Hardcover, 214 pagesBorrowed from the library
Read December 2012
by Lisa Zunshine
I know I have detailed notes on this book somewhere, but I'll be damned if I can find them now, so a cursory review will have to do. Cognitive literary theory is a field I've often struggled with, including an anthology edited by Zunshine herself where I found almost every essay unconvincing, but this is probably the example of the field I've gotten along the best with. Zunshine lays out how "strange concepts" work, especially in the arena of science fiction. A "strange concept" is "counterontological," which means it includes "information contradicting some information provided by ontological categories" (Boyer, qtd. in Zunshine 67). She works mostly with robots: they resist categorization because they have some attributes of machine life, but (in science fiction) they also have many attributes of organic life. Thus they might not be subject to (for example) the rules regarding death that we feel thinking beings ought to follow.
Strange concepts are the foundation of much science fiction (and other kinds of fiction, of course; Zunshine also discusses fairy tales a lot): "Violations of ontological expectations thus seem to be ripe with narrative possibilities. Turn to any realm of ordinary human experience (social, emotional, ethical), and consider it in the light of such a violation-- and there is a story waiting for you" (69). This, if I'm remembering and understanding Zunshine right, makes strange concepts very powerful: by violating our assumptions about how the universe works, they allow us to expose and explore those very assumptions, which is at its base, I think, the appeal of science fiction. (In sf, the counterontologies have an empirical/rational framework, as opposed to fairy tales, where it's all done by magic, which I think convinces us that the counterontologies have some level of real meaning in the case of robots that they don't in the case of orcs.)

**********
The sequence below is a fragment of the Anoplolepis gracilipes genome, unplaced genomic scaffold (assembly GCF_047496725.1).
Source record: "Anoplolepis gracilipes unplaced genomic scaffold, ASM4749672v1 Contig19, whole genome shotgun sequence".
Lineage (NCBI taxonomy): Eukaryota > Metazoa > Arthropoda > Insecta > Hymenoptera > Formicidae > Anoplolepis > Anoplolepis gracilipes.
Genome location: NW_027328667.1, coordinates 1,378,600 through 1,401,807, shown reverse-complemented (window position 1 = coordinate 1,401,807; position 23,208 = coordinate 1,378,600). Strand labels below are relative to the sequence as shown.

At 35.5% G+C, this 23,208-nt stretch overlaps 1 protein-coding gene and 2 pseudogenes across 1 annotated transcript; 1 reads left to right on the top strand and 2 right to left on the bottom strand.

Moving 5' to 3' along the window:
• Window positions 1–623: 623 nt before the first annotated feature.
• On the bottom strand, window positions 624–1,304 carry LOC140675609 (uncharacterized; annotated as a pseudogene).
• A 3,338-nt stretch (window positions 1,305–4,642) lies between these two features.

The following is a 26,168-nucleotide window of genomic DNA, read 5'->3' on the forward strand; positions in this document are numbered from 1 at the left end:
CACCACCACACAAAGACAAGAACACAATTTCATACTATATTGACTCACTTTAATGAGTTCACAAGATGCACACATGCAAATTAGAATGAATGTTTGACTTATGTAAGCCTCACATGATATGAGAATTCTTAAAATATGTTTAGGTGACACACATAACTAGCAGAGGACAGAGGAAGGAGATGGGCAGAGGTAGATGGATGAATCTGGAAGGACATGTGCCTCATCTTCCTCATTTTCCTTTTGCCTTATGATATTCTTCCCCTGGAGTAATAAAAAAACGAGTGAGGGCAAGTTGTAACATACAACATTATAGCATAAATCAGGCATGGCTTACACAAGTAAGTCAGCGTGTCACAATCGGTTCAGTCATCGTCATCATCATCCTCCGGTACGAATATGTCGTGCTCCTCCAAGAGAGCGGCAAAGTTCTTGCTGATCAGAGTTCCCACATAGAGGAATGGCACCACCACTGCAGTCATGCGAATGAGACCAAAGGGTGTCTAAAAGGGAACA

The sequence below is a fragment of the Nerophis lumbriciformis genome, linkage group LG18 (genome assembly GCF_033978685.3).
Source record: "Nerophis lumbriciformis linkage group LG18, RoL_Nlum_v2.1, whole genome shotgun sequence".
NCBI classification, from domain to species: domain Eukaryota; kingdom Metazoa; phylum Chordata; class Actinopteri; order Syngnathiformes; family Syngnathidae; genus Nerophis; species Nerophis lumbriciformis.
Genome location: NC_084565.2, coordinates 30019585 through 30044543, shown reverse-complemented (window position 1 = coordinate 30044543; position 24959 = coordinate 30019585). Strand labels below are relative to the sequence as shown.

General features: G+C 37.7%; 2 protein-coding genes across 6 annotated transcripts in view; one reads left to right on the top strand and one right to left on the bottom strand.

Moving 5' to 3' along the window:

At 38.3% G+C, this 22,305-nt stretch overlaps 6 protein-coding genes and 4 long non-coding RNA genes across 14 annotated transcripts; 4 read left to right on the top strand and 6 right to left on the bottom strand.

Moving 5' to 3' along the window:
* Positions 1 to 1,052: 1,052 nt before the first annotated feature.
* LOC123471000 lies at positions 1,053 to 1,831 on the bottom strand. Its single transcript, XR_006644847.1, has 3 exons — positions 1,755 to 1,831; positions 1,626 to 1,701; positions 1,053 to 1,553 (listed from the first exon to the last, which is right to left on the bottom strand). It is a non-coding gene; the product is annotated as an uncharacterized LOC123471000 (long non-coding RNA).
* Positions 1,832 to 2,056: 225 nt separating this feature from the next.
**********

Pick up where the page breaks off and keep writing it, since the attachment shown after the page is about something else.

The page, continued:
It's a well written, clear book, obviously aimed at a literary critic who is not familiar with cognitive literary theory; I could see assigning this book to advanced undergraduates. If I have a complaint, it's that Zunshine betrays little awareness that people have gone before in some of these areas; I found her work pretty congruent with that of Darko Suvin (he claims "cognition" as one of the necessary conditions for sf, after all), for example, yet he goes uncited.